Edited by Gary L. Lilien and Rajdeep Grewal
Chapter 29: The Impact of the Internet on B2B Sales Force Size and Structure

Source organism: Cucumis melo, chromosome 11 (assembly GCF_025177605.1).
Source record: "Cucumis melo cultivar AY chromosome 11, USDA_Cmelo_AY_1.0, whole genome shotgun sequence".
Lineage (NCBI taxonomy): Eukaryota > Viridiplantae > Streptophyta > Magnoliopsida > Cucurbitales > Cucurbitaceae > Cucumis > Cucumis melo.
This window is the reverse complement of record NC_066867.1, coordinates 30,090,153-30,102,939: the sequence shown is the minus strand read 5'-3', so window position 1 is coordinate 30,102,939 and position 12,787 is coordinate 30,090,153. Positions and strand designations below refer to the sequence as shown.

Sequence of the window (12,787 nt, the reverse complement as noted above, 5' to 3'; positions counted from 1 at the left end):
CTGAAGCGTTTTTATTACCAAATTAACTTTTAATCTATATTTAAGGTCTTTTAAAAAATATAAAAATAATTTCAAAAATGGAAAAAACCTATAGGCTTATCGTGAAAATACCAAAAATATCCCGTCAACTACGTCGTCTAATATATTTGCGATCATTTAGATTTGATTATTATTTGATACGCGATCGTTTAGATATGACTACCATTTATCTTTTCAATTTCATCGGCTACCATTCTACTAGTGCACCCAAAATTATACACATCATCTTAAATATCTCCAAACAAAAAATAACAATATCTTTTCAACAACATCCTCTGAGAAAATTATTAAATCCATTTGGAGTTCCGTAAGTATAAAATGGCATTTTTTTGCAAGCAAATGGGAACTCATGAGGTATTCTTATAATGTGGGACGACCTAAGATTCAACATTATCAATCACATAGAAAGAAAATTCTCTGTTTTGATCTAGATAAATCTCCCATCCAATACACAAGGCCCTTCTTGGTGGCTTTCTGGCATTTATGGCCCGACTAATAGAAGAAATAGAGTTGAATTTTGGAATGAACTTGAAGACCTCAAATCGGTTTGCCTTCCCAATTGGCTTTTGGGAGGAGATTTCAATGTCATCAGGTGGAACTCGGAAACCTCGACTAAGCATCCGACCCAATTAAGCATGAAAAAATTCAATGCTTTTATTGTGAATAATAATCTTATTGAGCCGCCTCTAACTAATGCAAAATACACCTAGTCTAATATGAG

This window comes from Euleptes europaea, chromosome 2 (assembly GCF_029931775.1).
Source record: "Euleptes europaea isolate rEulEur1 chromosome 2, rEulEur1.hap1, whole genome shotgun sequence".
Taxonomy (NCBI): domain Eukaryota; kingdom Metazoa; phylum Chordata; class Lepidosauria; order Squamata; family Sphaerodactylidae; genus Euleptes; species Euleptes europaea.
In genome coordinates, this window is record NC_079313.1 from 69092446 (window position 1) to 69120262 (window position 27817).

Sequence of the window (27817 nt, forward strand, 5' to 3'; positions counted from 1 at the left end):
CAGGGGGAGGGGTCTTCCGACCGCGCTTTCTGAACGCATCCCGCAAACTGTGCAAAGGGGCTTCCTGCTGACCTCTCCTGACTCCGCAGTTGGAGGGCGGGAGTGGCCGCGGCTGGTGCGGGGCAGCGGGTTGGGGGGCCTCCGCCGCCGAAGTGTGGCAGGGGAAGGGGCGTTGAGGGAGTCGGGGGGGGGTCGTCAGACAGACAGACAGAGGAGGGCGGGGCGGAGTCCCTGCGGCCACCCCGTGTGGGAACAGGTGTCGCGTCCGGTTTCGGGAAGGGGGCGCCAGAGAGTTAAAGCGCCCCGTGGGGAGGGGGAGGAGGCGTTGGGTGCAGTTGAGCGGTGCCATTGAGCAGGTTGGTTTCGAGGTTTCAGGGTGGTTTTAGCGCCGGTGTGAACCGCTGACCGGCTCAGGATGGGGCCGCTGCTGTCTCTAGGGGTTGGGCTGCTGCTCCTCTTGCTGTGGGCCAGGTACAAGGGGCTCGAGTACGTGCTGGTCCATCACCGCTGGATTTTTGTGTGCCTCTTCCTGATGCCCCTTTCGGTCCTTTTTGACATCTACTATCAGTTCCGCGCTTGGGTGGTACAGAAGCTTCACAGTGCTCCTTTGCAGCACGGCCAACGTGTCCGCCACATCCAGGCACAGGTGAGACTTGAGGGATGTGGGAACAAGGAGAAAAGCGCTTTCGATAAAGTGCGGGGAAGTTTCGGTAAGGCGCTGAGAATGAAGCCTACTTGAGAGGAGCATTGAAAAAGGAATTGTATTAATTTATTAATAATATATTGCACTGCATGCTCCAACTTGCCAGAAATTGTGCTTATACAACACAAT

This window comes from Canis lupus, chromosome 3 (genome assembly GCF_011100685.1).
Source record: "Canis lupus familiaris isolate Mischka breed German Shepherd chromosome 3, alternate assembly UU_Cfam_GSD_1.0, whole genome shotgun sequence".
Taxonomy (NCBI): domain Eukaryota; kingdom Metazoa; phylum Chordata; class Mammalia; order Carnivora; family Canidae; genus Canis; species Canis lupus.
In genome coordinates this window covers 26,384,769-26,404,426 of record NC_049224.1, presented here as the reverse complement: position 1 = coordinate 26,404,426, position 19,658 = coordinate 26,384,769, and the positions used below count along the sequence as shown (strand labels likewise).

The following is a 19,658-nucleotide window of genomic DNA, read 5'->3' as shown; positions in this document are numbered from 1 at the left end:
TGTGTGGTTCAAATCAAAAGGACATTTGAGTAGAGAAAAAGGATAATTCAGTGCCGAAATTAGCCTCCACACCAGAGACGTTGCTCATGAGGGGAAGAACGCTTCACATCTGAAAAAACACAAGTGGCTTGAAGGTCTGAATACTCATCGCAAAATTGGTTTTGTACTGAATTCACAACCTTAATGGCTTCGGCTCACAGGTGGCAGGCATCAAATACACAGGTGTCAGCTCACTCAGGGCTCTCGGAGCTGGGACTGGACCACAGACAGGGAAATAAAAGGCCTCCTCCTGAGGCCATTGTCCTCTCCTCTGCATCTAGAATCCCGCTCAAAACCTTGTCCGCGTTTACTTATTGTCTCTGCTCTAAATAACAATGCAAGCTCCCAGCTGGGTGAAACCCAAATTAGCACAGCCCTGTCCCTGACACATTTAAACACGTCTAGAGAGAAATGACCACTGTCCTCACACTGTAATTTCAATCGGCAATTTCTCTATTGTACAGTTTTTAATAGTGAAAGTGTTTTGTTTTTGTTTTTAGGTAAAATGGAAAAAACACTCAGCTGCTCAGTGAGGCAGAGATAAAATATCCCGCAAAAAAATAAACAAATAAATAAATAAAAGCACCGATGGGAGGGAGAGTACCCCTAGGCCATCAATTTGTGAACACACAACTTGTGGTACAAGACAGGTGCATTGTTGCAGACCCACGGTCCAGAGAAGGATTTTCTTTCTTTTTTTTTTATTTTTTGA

Murali K. Mantrala and Sönke Albers Since its commercialization in the mid-1990s, the Internet has become one of the most revolutionary forces in history to hit business in general and B2B (including ‘industrial’ and ‘services’) markets in particular – an economic sector expected to grow to $15 trillion in 2010 (Sheth and Sharma 2008).1 The Internet represents the single most important technology of this generation for firms to cut costs, improve service, expand markets and deal more effectively with customers (Litan and Rivlin 2001). In their pioneering study, Varian et al. (2002) reported that the earliest and most pervasive Internet-based technologies that businesses adopted were customer-facing solutions (e.g. e-marketing, customer service and support, e-commerce solutions). In addition, Giga Information Group (now part of Gartner Group) estimated that the cost savings from business use of e-commerce would reach $1.25 trillion by 2002 (Masterson 1999). A significant proportion of these projected savings stem from the reduction in SG&A (sales, general and administrative) costs. Organizations in the United States expected that their Internet business solutions would help them save more than $150 billion in such costs by 2005. The most frequently mentioned savings were from reduction in customer support costs, followed by reduced costs of human resources, sales and marketing (Varian et al. 2002). Since Varian et al.’s (2002) study, the invention and diffusion of new Internet-based technologies, applications and services useful for business and e-commerce have proceeded rapidly. For example, within the past decade Web 1.0 evolved into Web 2.0,...
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